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I have some questionss about the construction of the complex bordism ring MU and would appreciate every answer:

  1. I have read that the multiplication in MU is given by the tensor product of vector bundles $BU(n) \times BU(m) \rightarrow BU(n+m)$. How does this tensor product yield us a map $MU(n) \wedge MU(m) \rightarrow MU(n+m) $, I do not get how we can go from $BU$ to $MU$?

  2. What is the unit for the multiplication on MU?

I would be happy, if you could give me an answer.

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To complement/summarize Tyler's answer: $MU$ is the Thom spectrum of the universal (0-dimensional virtual) complex vector bundle over $BU$, and its product map is induced from the map $BU \times BU \rightarrow BU$ guaranteed by the external tensor product with itself of the universal bundle. (But this only works up to homotopy. Presumably you could use the $E_\infty$-structure on $BU$ to tighten things up...) –  Aaron Mazel-Gee Jul 18 '12 at 9:26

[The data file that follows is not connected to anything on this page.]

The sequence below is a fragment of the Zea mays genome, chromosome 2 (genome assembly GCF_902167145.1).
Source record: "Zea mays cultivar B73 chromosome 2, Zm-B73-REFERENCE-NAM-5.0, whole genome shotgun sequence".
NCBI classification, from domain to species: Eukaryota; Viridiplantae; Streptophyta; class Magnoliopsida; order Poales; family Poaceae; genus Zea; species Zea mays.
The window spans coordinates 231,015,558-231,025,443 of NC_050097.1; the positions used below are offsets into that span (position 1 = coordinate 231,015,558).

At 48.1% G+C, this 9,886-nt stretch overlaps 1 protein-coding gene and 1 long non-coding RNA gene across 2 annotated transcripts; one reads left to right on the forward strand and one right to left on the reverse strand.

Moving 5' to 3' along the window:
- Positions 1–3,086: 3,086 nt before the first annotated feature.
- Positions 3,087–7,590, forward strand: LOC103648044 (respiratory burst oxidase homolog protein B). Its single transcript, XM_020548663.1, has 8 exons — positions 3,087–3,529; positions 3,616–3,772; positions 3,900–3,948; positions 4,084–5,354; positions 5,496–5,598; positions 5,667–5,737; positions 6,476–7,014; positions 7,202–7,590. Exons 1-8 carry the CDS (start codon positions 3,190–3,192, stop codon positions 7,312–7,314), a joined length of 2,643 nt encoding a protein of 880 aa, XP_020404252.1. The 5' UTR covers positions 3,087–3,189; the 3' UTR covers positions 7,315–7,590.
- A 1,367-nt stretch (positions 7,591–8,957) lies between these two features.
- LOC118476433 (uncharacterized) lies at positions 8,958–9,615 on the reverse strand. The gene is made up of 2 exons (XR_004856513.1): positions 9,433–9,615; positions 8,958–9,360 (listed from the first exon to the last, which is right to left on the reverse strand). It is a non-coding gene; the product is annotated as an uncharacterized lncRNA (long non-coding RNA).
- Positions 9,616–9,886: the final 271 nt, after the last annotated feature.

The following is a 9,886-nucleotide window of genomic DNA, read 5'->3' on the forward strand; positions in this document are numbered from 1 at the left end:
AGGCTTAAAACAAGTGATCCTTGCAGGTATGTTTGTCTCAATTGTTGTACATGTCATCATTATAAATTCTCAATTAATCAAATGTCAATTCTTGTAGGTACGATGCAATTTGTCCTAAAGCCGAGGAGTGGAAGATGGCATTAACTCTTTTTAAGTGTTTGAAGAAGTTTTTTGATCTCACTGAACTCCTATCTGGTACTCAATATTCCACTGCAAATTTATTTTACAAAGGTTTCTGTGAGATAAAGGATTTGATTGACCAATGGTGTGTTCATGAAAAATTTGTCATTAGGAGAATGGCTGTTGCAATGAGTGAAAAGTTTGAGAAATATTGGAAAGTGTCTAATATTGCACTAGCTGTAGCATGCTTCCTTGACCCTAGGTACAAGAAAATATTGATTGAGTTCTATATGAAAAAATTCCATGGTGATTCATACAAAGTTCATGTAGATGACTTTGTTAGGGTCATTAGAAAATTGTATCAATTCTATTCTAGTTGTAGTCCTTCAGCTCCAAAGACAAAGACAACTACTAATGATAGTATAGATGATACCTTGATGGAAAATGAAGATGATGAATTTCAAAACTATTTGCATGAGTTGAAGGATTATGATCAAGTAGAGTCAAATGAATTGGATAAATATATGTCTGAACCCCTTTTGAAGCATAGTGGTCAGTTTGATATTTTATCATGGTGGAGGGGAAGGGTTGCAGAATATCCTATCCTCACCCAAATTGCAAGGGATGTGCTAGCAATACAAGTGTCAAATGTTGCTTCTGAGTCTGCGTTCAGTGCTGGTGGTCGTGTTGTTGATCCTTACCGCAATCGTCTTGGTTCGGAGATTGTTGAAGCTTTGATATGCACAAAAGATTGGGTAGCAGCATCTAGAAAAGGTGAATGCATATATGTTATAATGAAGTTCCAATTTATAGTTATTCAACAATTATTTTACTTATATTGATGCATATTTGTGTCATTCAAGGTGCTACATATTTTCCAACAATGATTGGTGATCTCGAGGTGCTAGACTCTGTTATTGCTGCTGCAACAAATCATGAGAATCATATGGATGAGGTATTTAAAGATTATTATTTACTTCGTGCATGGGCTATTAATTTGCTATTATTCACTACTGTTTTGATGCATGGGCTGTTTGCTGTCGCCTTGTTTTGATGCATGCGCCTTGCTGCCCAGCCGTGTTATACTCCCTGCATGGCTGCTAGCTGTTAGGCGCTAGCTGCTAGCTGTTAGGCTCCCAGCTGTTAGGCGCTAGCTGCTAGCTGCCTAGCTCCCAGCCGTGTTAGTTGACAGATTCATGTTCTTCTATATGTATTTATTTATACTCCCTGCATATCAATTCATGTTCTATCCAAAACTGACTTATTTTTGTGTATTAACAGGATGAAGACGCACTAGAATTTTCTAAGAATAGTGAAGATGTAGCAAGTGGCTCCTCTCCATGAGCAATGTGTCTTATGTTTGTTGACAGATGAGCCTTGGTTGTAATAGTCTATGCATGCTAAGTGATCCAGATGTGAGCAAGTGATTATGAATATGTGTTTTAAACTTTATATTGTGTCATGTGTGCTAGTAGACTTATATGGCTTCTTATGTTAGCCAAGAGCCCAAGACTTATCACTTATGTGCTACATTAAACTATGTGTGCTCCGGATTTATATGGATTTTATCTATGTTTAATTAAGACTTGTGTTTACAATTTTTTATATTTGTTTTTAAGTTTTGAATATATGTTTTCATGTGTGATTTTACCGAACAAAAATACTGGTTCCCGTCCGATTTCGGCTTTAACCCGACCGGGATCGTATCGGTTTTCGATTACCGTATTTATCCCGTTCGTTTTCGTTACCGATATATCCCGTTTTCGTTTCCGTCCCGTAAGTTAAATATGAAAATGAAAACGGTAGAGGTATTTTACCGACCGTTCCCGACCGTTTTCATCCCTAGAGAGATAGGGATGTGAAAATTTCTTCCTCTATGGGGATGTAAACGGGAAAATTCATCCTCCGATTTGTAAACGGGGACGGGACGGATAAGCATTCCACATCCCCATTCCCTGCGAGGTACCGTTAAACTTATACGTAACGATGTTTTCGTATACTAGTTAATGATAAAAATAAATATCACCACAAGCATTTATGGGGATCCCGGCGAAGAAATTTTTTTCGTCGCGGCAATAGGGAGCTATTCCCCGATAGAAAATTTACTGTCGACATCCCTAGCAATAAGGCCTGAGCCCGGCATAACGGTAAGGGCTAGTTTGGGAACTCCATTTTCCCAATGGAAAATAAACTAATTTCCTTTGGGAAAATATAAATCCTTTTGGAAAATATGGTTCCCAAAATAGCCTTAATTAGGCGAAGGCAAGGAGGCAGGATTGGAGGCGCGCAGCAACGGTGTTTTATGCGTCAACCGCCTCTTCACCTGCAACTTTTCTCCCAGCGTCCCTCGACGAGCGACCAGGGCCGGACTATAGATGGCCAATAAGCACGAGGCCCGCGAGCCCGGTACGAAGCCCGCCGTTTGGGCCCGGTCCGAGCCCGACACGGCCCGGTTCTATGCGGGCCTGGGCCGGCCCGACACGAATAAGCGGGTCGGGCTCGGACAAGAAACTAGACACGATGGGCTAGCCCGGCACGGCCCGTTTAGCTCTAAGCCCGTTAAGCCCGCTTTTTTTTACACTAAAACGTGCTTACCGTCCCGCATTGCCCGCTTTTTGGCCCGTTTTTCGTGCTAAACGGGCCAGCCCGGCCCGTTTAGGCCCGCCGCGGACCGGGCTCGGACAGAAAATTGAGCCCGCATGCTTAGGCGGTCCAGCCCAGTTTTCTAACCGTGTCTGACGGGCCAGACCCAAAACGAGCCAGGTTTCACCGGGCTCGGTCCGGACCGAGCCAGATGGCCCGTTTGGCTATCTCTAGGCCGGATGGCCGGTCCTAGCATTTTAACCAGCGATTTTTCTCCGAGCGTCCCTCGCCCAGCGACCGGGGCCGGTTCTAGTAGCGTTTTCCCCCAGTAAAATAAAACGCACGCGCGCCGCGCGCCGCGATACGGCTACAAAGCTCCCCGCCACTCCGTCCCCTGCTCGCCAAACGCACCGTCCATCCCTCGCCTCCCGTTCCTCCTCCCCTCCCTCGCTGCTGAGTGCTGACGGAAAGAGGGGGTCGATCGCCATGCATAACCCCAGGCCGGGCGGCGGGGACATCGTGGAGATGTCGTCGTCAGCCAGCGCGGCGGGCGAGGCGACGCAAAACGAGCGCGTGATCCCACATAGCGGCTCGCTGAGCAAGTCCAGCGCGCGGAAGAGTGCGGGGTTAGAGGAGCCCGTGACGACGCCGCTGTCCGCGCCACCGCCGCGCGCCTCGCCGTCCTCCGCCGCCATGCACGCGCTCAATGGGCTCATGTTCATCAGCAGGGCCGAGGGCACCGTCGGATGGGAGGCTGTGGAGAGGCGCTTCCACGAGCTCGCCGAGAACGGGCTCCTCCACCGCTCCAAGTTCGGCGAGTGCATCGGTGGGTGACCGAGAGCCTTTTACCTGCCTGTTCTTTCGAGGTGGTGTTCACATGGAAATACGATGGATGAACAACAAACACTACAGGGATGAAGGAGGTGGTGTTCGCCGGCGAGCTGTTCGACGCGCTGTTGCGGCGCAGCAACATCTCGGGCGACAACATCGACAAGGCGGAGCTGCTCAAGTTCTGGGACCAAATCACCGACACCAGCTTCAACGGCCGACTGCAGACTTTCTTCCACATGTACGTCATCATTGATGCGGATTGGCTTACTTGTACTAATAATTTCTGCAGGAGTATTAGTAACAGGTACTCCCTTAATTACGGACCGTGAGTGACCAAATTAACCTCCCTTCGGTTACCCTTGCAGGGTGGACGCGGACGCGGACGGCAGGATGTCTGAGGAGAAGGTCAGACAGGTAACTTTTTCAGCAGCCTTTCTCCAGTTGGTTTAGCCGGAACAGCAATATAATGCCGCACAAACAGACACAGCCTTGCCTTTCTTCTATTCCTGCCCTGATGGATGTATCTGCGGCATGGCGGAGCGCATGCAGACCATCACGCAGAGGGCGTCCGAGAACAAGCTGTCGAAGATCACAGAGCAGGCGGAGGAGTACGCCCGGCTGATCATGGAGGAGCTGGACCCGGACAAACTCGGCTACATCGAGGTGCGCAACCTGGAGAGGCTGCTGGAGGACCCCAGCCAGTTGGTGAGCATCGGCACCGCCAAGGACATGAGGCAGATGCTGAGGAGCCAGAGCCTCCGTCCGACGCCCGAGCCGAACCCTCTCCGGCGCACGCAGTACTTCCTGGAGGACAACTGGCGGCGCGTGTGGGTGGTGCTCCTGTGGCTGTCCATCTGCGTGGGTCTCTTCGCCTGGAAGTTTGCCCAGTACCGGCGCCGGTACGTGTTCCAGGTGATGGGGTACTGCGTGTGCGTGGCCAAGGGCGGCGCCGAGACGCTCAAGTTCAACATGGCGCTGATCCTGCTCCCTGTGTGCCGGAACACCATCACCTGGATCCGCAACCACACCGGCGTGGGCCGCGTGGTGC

1 Answer 1

The multiplication is actually induced by direct sum, or equivalently by block sum of matrices $U(n) \times U(m) \to U(n+m)$. (Tensor product lands in $U(nm)$.)

One definition of $MU(n)$ is as follows. Over $BU(n)$ we have a universal bundle $EU(n) \times \mathbb{C}^n / U(n)$, and the Thom space is obtained by taking the one-point compactification in each fiber and then identifying all the new points.

From this point of view, there is a natural map $$ EU(n) \times \mathbb{C}^n \times EU(m) \times \mathbb{C}^m \to EU(n+m) \times \mathbb{C}^{n+m} $$ that uses block sum on $EU$ and collects together the vector space factors. The map you're looking for comes from taking this map, passing to the quotient by the action of the unitary groups, and then adding this extra point on both sides (which turns the cartesian product into a smash product).

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